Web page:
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Snow Conditions Are So Bad, Aspen Has Opened A Soup Kitchen to Feed Lifties

A picture from a recent dinner at Aspen, probably. Photo: Courtesy of Kheel Center Archives.

Winter is coming, right?

While the US hasn’t experiencing any drastic changes in average snowfall (yet —we’re actually on average for snowfall), warmer temperatures across the country are keeping snow from sticking and lifts from opening. Everywhere—from the Rockies to the Wasatch—folks are keeping their fingers crossed and sticks waxed hoping that sooner rather than later, it’ll start to feel like winter. Until then, no snow means no business for ski towns across the country.

For seasonal workers who are employed by resorts for the season, a slow start is much more detrimental than just missing out on a few turns. A slow start means no work. And no work means no paycheck. And no paycheck in an overpriced mountain town means…well, you get it.

But despite the challenges that weather is presenting to hills across the west, Aspen Skiing Company is making good out of the bad business by feeding employees who are missing out on wages.

SkiCo has set up rotating soup kitchens at Bumps Restaurant on Buttermilk mountain and the Treehouse at Snowmass. Employees are being served dinner (with several courses and entrée options…not just bulk servings of spaghetti) on Monday, Wednesday, and Friday each week until hours pick up and the snow packs in. Currently, there are between 100 to 160 employees being served during the meal times. 

"It's important to take care of people out there on the front lines and representing the company," Jeff Hanle, vice president of communications at Aspen Skiing Company, said in a report from The Aspen Times. "As long as we can't get those guys fully employed, we'll keep feeding them."

The act doesn’t go unappreciated, especially with the weather giving employees a different kind of seasonal depression.

A sight that SkiCo employees can only dream of right now. Photo: Courtesy of Matt Power/Aspen Skiing Company

“Right now I’m checking the forecast all the time and the snow chances just keep disappearing,” Seth Rejda, guest services specialist, says. Rejda moved to Aspen last month from Florida, and is still training for this year’s season. “We don’t have anything to do so coming together at dinner and having good food and enjoying the culture with my coworkers is nice. Everyone has the same demeanor—we’re all happy to be here. We’re just anxious for the snow.”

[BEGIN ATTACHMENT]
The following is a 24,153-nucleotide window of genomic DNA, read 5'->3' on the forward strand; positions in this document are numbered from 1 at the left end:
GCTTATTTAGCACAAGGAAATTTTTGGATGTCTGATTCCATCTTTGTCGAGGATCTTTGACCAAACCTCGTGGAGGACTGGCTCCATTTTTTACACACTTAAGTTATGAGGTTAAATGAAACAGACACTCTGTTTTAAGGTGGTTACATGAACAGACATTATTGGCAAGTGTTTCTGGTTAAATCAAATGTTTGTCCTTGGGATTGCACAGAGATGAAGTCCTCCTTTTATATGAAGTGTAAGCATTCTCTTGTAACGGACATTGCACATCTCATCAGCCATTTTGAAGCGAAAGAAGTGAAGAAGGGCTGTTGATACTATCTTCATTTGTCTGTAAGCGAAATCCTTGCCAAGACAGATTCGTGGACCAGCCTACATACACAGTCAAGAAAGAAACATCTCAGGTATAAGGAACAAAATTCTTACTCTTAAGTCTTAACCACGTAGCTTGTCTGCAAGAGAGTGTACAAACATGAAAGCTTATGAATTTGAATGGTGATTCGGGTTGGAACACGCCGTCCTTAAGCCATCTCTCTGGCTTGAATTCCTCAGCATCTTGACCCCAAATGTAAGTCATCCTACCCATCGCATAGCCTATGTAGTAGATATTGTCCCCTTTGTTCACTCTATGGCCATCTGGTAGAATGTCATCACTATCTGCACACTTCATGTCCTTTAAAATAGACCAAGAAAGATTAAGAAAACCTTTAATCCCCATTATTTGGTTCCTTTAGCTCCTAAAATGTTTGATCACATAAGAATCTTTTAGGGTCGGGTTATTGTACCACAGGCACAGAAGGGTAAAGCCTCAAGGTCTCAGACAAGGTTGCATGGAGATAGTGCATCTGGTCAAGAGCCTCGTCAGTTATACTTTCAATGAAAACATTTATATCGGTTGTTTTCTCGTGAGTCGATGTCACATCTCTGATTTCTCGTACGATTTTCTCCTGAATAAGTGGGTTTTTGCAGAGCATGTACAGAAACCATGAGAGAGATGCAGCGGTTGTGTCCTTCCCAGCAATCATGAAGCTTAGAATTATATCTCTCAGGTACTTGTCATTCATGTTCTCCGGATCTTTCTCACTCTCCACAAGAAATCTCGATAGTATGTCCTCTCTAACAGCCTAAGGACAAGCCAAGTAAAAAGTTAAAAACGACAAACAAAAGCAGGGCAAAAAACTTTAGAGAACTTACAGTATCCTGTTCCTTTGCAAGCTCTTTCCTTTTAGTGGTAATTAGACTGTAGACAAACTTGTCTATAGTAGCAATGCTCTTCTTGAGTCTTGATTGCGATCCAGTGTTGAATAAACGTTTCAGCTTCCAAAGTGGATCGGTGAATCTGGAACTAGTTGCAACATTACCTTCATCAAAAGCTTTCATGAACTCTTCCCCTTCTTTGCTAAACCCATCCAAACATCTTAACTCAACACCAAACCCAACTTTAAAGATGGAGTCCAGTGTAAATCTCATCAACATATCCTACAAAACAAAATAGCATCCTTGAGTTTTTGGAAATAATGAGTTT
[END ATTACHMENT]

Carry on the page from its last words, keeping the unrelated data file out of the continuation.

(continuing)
And when Rejda says “coworkers,” he means all of Aspen SkiCo.

“A lot of the execs come to dinner—and they’re in the mix, cleaning up and taking plates and sitting down and talking to everyone," Rejda says. "That’s cool to see and it shows that they really live up to their reputation on how they treat their employees.”

That reputation comes from years of SkiCo putting their money where their employee’s mouths are. Former SkiCo CEO Bob Maynard hosted employee dinners in the early 1990s when snow didn’t show up. In 2002, more than 1,200 meals were served over the course of 18 nights, according to archives from The Aspen Times. Employee dinners were hosted last year as well, when the season got off to a similarly sluggish start.

SkiCo’s dedication to serving meals to dozens of lift operators, ski instructors, ticket/guest service specialists that are hard pressed for work is somewhat of a tradition at this point. But the company is also taking other measures to continue to support the folks who keep the mountain running by working towards keeping roofs over their heads as well as food in their stomachs.

Housing shortages in the Aspen Valley (and most other mountain towns, for that matter) are nothing short of critical, and in 2016 SkiCo announced a unique solution to create more housing in the valley for seasonal workers: tiny homes. To date, there are now 34 tiny homes serving as seasonal homes for more than 100 SkiCo employees.

And even though business is slow and the snow hasn’t shown up, opportunities like housing and free meals are giving mountain town employees something to be thankful for. As Rejda states, “I definitely love it here… Everyone has the same demeanor. We’re anxious for the snow to come but living here still feels like a privilege.”

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